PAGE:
The author then urges well capitalized hedge funds to try to break the peg by shorting USDT until it breaks.  Sure, this could work.  If you short enough of an asset, the peg will probably break.   Similarly, if every owner of Apple stock sold all at once, or every owner of government bonds sold all at once, those markets would structurally break too.  That doesn’t make something fraudulent; that means if supply is greater than demand, a price will go down.  
We challenge our assumptions every day, and constantly look for reasons that we’re wrong rather than confirmation that we’re right. But this article’s argument should be flat out dismissed. 
What’s Driving Token Prices?
As alluded to above, Bitcoin took a breather (-4.6%, BTC.D -2.75%) while the rest of the market rallied. This is the second straight week where the rest of the market pushed higher at the expense of Bitcoin, which is currently consolidating after making new all-time highs. While there are numerous projects that posted gains last week, we focus on two distinct events that specifically propelled the respective assets higher:
  • Polkadot (DOT) has drawn a lot of hype since it launched last summer as a legitimate Layer 1 alternative to Ethereum. Already valued at $880M prior to this week, the team announced on Tuesday that the Rococo Parachain v1 is going live for its testing network Kusama, with registration opening up. The Polkadot Parachain Auction is set to go live later this quarter, which should add to the ecological network of the protocol as projects bid for the right to lease a parachain. This news was enough to push DOT higher this week, as it finished up 110%. As it is now a part of the Top 10 (currently the third largest project excluding Tether), index funds are rebalancing portfolios to accommodate the new entrant.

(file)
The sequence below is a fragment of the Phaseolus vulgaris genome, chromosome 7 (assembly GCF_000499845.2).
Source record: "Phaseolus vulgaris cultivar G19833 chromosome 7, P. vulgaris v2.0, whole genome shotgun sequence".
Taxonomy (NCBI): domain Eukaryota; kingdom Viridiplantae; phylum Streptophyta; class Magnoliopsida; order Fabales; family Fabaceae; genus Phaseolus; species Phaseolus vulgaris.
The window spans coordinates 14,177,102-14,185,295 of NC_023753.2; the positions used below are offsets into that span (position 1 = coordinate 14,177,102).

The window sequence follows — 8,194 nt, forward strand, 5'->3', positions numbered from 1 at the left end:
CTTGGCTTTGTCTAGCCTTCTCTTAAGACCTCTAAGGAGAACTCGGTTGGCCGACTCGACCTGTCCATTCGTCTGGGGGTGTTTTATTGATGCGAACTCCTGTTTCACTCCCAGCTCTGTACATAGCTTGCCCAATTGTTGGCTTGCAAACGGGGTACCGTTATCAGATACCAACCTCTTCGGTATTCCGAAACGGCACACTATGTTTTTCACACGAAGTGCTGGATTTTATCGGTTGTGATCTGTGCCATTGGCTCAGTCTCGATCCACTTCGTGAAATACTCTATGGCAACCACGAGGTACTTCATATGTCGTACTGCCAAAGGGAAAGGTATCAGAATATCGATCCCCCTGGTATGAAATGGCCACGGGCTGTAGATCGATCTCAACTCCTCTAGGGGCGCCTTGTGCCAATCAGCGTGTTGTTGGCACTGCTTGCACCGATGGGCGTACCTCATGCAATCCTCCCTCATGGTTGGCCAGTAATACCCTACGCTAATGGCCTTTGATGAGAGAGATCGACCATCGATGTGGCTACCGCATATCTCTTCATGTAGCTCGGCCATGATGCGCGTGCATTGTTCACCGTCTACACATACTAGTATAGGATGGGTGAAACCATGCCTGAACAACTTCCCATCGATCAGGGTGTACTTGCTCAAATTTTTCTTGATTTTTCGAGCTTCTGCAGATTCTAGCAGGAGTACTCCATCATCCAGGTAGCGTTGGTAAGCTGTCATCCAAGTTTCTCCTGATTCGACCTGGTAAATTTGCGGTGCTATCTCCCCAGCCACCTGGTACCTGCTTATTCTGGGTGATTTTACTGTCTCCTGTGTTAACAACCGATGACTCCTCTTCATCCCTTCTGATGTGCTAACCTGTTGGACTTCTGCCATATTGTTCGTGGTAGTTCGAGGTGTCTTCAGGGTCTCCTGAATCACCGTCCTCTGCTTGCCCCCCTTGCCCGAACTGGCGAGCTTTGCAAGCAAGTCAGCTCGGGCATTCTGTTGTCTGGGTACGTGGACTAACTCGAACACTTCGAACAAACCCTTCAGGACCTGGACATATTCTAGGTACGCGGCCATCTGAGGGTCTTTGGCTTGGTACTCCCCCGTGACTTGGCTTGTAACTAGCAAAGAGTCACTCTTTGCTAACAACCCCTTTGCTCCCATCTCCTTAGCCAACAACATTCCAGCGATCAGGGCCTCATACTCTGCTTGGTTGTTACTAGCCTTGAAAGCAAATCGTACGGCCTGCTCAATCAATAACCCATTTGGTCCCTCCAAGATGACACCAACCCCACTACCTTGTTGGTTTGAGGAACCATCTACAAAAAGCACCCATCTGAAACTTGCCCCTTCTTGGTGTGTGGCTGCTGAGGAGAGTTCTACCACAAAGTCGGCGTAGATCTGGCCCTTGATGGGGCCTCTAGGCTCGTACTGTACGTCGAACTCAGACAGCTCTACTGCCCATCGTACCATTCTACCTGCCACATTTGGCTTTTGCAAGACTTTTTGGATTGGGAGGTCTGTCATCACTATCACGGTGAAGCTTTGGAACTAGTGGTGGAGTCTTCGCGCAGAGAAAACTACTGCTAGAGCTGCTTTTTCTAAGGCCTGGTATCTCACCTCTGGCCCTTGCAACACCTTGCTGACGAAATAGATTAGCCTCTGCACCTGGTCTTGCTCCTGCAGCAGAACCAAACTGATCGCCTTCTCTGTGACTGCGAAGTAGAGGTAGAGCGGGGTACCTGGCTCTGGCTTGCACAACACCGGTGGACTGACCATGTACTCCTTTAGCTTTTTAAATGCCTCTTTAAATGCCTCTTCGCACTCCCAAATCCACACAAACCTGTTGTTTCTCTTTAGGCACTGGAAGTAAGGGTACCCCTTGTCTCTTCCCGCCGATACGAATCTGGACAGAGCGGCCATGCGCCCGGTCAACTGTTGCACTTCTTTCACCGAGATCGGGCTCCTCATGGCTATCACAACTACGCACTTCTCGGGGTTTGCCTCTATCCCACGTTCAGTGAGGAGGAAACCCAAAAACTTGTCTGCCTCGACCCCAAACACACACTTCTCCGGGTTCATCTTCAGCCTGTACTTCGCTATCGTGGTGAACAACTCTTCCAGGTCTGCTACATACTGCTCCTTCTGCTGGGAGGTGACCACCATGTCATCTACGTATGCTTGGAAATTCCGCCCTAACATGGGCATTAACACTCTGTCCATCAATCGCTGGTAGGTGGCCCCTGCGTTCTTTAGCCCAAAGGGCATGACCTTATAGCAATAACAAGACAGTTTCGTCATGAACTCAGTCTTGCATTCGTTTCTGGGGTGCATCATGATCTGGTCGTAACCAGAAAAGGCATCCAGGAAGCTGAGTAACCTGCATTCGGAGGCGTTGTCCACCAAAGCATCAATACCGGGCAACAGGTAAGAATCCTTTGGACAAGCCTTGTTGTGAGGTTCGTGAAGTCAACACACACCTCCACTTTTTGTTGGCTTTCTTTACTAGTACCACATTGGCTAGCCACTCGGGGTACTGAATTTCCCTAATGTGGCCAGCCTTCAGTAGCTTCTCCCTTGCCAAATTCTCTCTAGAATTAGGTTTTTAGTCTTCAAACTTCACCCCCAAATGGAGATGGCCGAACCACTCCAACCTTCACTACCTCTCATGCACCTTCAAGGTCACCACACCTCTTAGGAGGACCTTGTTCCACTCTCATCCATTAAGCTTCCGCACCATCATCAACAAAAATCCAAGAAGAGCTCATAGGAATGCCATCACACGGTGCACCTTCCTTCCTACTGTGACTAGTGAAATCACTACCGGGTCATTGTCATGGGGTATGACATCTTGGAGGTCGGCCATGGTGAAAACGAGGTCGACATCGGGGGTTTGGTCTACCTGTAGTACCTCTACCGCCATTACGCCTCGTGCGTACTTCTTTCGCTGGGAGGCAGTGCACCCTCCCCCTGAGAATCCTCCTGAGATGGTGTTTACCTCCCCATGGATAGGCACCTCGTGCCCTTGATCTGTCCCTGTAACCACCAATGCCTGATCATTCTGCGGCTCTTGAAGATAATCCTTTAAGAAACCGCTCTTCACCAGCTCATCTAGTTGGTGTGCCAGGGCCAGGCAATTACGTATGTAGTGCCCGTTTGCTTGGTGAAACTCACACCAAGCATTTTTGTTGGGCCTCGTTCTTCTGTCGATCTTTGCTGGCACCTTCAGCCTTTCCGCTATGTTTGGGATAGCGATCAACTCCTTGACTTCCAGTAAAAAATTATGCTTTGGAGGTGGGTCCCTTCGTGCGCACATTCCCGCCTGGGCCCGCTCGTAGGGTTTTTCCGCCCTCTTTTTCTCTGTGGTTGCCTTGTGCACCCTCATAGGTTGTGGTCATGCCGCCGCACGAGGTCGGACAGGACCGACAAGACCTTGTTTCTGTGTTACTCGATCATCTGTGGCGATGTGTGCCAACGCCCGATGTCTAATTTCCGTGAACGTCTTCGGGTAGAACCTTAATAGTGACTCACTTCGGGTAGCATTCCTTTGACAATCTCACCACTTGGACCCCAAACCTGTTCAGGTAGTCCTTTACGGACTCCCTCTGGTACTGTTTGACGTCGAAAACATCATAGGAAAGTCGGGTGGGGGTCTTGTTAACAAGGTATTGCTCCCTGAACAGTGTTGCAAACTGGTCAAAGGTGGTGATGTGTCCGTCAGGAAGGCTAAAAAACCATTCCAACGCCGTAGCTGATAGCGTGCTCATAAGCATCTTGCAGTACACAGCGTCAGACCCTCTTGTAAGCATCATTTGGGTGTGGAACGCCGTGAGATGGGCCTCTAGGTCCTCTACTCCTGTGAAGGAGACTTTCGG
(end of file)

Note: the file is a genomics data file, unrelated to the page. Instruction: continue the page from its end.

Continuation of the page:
• Thorchain (RUNE) created a cross chain trading pair on SushiSwap Tuesday, while releasing a bridge to exchange between Ethereum based RUNE and Binance based RUNE, ahead of their Bïfrost upgrade. On Thursday, they previewed their new UX/UI, broke into the Top 10 of Sushiswap pairs, and listed on Uniswap. On Sunday, they started running on Cosmos Stargate as they continue to expand their cross chain compatibility, which garnered significant attention from the market and finished the week up 35%.
What We’re Reading this Week

And That’s Our Two Satoshis! 
Thanks for reading everyone!   
Questions or comments, just let us know.  

The Arca Portfolio Management Team
Jeff Dorman, CFA - Chief Investment Officer
Katie Talati - Head of Research
Hassan Bassiri, CFA - PM / Analyst
Sasha Fleyshman -  Trader  
Wes Hansen -  Head of Trading & Operations
Alex Woodward- Analyst
To learn more or talk to us about investing in digital assets and cryptocurrency
call us now at (424) 289-8068.